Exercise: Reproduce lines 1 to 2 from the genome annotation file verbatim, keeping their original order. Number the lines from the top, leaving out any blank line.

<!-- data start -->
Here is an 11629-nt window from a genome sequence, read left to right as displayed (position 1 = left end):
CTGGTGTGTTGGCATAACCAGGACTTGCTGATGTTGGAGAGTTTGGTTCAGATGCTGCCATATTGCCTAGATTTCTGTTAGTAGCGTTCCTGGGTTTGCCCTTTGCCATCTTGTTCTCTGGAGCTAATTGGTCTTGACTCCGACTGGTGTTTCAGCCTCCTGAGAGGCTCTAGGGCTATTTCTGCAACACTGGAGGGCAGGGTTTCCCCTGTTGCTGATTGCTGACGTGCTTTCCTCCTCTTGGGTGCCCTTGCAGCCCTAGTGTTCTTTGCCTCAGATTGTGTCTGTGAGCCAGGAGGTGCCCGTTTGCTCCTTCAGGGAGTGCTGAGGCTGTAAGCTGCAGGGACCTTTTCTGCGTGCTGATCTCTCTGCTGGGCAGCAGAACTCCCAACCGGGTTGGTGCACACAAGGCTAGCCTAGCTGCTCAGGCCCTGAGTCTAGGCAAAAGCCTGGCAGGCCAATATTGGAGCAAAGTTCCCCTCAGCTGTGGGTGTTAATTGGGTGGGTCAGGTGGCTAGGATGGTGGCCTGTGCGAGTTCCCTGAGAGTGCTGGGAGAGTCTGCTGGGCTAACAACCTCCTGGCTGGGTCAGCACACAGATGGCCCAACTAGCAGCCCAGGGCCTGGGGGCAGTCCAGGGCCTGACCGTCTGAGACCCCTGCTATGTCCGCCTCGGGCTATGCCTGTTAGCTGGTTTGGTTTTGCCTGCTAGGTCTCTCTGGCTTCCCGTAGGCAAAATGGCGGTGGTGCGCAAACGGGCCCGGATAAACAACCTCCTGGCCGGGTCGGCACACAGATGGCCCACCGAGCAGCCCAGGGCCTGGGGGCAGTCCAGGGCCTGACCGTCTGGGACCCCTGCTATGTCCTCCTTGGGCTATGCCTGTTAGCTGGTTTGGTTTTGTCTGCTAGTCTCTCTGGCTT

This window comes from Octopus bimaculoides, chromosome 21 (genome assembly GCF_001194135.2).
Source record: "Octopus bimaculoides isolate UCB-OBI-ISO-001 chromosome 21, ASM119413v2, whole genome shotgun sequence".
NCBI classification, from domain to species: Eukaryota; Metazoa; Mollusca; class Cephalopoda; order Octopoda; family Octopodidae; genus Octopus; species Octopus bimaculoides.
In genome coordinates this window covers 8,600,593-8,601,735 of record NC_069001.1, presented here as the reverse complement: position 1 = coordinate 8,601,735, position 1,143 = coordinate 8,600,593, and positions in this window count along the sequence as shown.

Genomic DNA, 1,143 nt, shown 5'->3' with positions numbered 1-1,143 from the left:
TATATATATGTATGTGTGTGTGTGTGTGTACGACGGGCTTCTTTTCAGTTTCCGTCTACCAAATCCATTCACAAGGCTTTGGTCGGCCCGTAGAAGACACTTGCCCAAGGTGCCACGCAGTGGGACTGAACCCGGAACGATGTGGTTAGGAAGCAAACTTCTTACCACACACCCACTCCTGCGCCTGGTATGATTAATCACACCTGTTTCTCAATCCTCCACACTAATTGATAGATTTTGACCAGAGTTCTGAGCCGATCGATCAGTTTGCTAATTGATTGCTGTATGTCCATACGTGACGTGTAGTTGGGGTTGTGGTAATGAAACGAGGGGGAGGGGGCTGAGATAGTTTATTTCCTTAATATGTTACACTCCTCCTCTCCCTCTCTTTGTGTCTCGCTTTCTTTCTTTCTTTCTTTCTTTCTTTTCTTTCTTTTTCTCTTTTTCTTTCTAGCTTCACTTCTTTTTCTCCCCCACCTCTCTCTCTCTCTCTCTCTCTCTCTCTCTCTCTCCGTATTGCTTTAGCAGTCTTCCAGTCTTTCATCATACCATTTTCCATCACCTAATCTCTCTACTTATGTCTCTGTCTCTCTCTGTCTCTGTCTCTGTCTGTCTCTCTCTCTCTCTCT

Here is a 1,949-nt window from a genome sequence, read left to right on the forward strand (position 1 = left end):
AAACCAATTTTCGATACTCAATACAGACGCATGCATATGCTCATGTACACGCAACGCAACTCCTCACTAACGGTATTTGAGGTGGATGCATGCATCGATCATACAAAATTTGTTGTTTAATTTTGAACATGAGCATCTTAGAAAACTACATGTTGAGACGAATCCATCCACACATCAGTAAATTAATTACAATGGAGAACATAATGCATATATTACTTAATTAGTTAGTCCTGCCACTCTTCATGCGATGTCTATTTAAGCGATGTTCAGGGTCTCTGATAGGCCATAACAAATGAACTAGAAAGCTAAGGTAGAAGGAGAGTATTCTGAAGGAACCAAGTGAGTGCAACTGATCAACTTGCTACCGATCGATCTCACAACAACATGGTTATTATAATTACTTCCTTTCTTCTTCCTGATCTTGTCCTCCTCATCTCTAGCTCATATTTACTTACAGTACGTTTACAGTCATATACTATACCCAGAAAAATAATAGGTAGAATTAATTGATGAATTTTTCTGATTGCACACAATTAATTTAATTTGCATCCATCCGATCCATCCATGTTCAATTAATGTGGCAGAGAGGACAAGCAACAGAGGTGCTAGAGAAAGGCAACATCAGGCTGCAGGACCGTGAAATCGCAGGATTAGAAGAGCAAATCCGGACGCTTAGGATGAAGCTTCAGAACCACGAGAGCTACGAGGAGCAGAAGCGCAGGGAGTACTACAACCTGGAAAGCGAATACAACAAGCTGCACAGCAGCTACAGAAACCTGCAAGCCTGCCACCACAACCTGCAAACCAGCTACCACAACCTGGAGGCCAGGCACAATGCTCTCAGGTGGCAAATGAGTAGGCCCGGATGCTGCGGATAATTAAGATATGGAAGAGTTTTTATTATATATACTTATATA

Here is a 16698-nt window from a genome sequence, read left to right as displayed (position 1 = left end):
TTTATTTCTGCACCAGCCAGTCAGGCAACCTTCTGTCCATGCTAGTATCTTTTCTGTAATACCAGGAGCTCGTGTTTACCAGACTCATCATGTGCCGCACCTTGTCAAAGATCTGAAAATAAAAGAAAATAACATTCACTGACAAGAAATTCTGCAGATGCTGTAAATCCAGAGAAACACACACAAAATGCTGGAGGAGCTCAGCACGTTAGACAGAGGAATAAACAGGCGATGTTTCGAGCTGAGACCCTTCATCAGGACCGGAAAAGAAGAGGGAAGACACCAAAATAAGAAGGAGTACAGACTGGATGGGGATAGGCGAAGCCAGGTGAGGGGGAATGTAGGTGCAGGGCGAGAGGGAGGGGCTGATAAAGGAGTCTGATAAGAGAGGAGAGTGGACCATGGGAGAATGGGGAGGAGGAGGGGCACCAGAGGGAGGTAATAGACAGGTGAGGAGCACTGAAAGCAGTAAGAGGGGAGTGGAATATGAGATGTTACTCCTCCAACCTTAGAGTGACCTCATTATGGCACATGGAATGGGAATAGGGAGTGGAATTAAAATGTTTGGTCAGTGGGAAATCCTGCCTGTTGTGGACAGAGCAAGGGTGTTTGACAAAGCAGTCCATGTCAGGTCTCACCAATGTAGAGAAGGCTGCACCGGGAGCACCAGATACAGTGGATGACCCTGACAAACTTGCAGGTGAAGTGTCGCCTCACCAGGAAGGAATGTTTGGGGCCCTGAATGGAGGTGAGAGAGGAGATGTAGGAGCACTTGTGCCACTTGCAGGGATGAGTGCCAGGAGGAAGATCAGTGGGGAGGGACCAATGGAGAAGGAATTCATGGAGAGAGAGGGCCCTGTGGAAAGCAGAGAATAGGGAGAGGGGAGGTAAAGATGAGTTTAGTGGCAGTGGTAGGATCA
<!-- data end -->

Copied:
Here is an 11629-nt window from a genome sequence, read left to right as displayed (position 1 = left end):
CTGGTGTGTTGGCATAACCAGGACTTGCTGATGTTGGAGAGTTTGGTTCAGATGCTGCCATATTGCCTAGATTTCTGTTAGTAGCGTTCCTGGGTTTGCCCTTTGCCATCTTGTTCTCTGGAGCTAATTGGTCTTGACTCCGACTGGTGTTTCAGCCTCCTGAGAGGCTCTAGGGCTATTTCTGCAACACTGGAGGGCAGGGTTTCCCCTGTTGCTGATTGCTGACGTGCTTTCCTCCTCTTGGGTGCCCTTGCAGCCCTAGTGTTCTTTGCCTCAGATTGTGTCTGTGAGCCAGGAGGTGCCCGTTTGCTCCTTCAGGGAGTGCTGAGGCTGTAAGCTGCAGGGACCTTTTCTGCGTGCTGATCTCTCTGCTGGGCAGCAGAACTCCCAACCGGGTTGGTGCACACAAGGCTAGCCTAGCTGCTCAGGCCCTGAGTCTAGGCAAAAGCCTGGCAGGCCAATATTGGAGCAAAGTTCCCCTCAGCTGTGGGTGTTAATTGGGTGGGTCAGGTGGCTAGGATGGTGGCCTGTGCGAGTTCCCTGAGAGTGCTGGGAGAGTCTGCTGGGCTAACAACCTCCTGGCTGGGTCAGCACACAGATGGCCCAACTAGCAGCCCAGGGCCTGGGGGCAGTCCAGGGCCTGACCGTCTGAGACCCCTGCTATGTCCGCCTCGGGCTATGCCTGTTAGCTGGTTTGGTTTTGCCTGCTAGGTCTCTCTGGCTTCCCGTAGGCAAAATGGCGGTGGTGCGCAAACGGGCCCGGATAAACAACCTCCTGGCCGGGTCGGCACACAGATGGCCCACCGAGCAGCCCAGGGCCTGGGGGCAGTCCAGGGCCTGACCGTCTGGGACCCCTGCTATGTCCTCCTTGGGCTATGCCTGTTAGCTGGTTTGGTTTTGTCTGCTAGTCTCTCTGGCTT